A thru-hiker named Gobbles recounts his story about a group of strangers he and his friend, Maytag, met while hiking the Appalachian Trail. This story was part of his letters home to family and friends. Thanks for sharing, Gobbles!
The one thing that I have noticed on the trail is that the closer you get to a town the stranger it will get. I think that a lot has to do with the fact that the trail is more exposed to foot traffic. The thing is that when you are out in the woods you tend to forget that there are other people hiking the trail. Seeing someone during the day can sometimes be a treat. I can hike all day and not seen a soul, then all of a sudden, I get to a shelter and there are ten people there. A lot of times, these are people that you have been hiking with, however there are times when people show up to the shelters and you have no clue who they are or where they came from.
A majority of the people you see are day-hikers or section-hikers, but there are some that seem to be out of place. When I was arriving near Hot Springs, NC, Maytag and I were about two miles away from town when I heard music. We could hear voices singing, guitars and harmonicas. As I approached the sound, I figured it was a group that was gathering around trail magic. When you have trail magic, there tends to be food and a lot of people. So I was clearing my voice to get ready to sing lead vocals with the group.
For the short distance I walked I was crossing my fingers for trail magic. At this point, I was under the belief that I could have mastered any instrument for a hamburger or hot dog. For FOOD I would make two tree limbs rubbing together sound so beautiful that many conductors would consider adding this instrument to their symphonies.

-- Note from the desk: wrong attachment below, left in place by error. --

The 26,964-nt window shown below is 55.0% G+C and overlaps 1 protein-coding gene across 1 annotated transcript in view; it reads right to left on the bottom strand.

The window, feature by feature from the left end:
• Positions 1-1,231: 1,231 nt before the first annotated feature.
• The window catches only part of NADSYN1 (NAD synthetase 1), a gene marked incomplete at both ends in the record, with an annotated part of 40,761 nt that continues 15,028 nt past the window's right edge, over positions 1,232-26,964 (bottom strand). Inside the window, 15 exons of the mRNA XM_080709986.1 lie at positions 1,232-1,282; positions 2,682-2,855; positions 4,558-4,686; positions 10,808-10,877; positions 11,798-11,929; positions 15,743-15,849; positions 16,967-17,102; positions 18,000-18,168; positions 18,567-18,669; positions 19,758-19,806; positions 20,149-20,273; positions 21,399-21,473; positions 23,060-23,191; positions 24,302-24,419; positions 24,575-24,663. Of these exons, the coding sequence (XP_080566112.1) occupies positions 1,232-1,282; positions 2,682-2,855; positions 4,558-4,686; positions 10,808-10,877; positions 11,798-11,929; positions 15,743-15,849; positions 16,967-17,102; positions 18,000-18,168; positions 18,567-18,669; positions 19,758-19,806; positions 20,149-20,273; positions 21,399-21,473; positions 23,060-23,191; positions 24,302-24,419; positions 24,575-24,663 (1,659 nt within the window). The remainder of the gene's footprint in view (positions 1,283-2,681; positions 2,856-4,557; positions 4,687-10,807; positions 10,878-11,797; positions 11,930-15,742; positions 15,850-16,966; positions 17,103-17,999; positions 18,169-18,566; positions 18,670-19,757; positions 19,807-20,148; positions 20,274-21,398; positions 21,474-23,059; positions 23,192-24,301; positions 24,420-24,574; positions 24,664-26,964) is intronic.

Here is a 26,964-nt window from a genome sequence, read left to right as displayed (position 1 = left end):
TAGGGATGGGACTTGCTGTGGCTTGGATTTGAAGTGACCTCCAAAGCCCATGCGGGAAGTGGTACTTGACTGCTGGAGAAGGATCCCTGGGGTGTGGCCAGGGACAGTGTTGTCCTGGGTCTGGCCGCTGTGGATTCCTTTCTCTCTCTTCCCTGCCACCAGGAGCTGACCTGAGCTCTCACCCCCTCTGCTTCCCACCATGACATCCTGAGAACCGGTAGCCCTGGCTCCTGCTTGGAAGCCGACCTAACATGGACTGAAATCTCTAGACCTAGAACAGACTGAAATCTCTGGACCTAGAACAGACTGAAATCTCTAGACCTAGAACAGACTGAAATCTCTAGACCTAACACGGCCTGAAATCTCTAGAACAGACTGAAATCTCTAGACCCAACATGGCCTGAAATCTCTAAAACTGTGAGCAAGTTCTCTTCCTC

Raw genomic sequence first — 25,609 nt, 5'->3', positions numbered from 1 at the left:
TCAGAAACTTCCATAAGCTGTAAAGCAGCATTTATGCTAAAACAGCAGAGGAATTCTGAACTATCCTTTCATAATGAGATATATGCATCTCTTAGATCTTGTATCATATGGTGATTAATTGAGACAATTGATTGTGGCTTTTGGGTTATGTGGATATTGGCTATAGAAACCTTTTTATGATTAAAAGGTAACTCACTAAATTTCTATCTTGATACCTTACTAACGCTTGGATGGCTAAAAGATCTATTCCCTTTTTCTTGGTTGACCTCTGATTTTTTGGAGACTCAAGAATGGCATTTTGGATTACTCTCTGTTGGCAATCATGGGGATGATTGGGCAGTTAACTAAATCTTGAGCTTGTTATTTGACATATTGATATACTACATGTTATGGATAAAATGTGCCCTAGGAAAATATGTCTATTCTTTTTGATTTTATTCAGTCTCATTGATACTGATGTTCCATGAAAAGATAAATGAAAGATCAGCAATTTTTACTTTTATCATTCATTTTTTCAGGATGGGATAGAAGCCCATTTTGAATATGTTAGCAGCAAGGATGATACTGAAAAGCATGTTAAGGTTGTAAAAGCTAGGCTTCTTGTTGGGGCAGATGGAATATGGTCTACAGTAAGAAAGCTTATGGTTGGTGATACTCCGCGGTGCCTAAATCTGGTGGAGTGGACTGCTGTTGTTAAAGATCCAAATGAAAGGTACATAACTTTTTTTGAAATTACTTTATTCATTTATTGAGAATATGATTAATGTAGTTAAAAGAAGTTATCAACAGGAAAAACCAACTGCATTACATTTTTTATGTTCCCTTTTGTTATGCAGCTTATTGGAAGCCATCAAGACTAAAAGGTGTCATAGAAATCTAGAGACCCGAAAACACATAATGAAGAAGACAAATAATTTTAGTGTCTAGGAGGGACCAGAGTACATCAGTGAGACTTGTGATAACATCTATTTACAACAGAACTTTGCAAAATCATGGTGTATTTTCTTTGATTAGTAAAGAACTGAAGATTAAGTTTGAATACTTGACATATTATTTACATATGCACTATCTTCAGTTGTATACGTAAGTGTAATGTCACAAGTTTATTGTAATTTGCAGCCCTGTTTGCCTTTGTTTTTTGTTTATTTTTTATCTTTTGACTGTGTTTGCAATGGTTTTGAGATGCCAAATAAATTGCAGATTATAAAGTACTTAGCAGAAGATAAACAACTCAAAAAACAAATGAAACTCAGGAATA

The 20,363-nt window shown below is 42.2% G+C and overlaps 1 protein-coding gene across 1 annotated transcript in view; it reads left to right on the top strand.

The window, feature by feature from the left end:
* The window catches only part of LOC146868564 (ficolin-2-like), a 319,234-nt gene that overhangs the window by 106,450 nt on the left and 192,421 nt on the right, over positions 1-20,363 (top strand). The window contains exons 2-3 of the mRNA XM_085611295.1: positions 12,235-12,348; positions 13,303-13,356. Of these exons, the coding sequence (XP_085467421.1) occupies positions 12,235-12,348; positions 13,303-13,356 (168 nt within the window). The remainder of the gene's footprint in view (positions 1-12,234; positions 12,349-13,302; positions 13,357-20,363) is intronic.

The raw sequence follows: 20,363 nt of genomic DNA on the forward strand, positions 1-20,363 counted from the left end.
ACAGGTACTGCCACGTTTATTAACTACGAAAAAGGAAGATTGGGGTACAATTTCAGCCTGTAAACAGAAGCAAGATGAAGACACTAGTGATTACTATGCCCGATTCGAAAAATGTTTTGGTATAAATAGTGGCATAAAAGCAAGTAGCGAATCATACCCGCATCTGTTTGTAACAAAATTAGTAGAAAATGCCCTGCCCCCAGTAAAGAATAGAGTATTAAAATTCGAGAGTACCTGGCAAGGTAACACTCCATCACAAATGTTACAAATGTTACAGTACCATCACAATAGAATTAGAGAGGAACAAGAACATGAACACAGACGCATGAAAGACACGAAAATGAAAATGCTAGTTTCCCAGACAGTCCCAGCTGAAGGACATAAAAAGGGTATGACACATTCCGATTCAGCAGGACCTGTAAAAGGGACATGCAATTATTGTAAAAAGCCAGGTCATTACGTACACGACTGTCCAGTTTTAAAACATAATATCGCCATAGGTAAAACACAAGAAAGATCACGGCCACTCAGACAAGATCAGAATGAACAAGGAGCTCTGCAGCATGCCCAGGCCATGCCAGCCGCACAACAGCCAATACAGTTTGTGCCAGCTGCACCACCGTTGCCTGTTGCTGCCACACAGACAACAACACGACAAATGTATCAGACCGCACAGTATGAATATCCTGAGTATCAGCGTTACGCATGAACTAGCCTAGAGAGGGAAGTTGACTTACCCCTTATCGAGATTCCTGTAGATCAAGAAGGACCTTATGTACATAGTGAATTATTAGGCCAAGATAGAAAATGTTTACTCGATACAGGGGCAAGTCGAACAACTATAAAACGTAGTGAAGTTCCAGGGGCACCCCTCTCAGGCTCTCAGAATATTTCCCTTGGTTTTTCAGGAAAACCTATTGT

When we rounded the corner we witnessed one of the most peculiar scenes I have come across thus far. There were three teenagers sitting on logs playing music. The closer we got the more the story would tell. They were dressed in overalls and literally reminded you of the kid playing the banjo in Deliverance. Two of them were carrying packs made of bed sheets. It looked like they tied the bed sheet ends together and placed miscellaneous items in them. They each had homemade tattoos under their eyes and on their lips. I did not get close enough to see, but it looked like X’s under their eyes and symbols on their lips.
The music stopped as I got closer. For some reason, I wish they would have just kept playing the music. It was really awkward just hearing the leaves under our feet. When we reached them we struck up a conversation. When I find myself in this environment, my southern twang is thick. I guess it is my defense mechanism for all situations in the south. The conversation went relatively smooth.
The kids seemed to be nice, however they did ask me for food and water. I asked them, “How far is town away from here?”. They responded by telling us it was about a mile and a half away. I then asked, “Why don’t you just go in to town to get food and water?”. They then responded by saying, “Shoot man, we don’t go back into town”. We then proceeded to hike away, but not before the boys played a song to send us off. As we were walking away, it took me a minute to figure out what they were playing. And yes, you probably could have guessed what they played — Dueling Banjos. Needless to say, I did not have any good thoughts going through my head and I noticed that we were hiking faster than normal.
By the time we got to town, I had asked around to see who else saw these guys. I would just ask if anybody saw the Soggy Water Bottom Boys on the trail and everyone knew who I was talking about. Many people saw them and many were cautious of them. When I first saw them, I was thinking to myself this is reason why people should not hike alone. I know many of the female hikers chose to push on because they were frightened by their looks.
I ended up talking to a guy that camped with them that night. He told me that they were heading south and still did not have any food or water. He said that night the boys caught a snake and cooked it on the campfire. When he woke up the next morning he gave all his food to them. The conversation he had with them was very interesting, but he decided that no one should have to resort to cooking a snake and sharing it between three people. I can only imagine how I would have reacted waking up to see three guys cooking a snake over a campfire. I am confident that conversation would have been brief and my headlamp would have been used to hike to the next shelter. I am not the person to judge a book by its cover, but I do believe in keeping myself out of outlandish situations.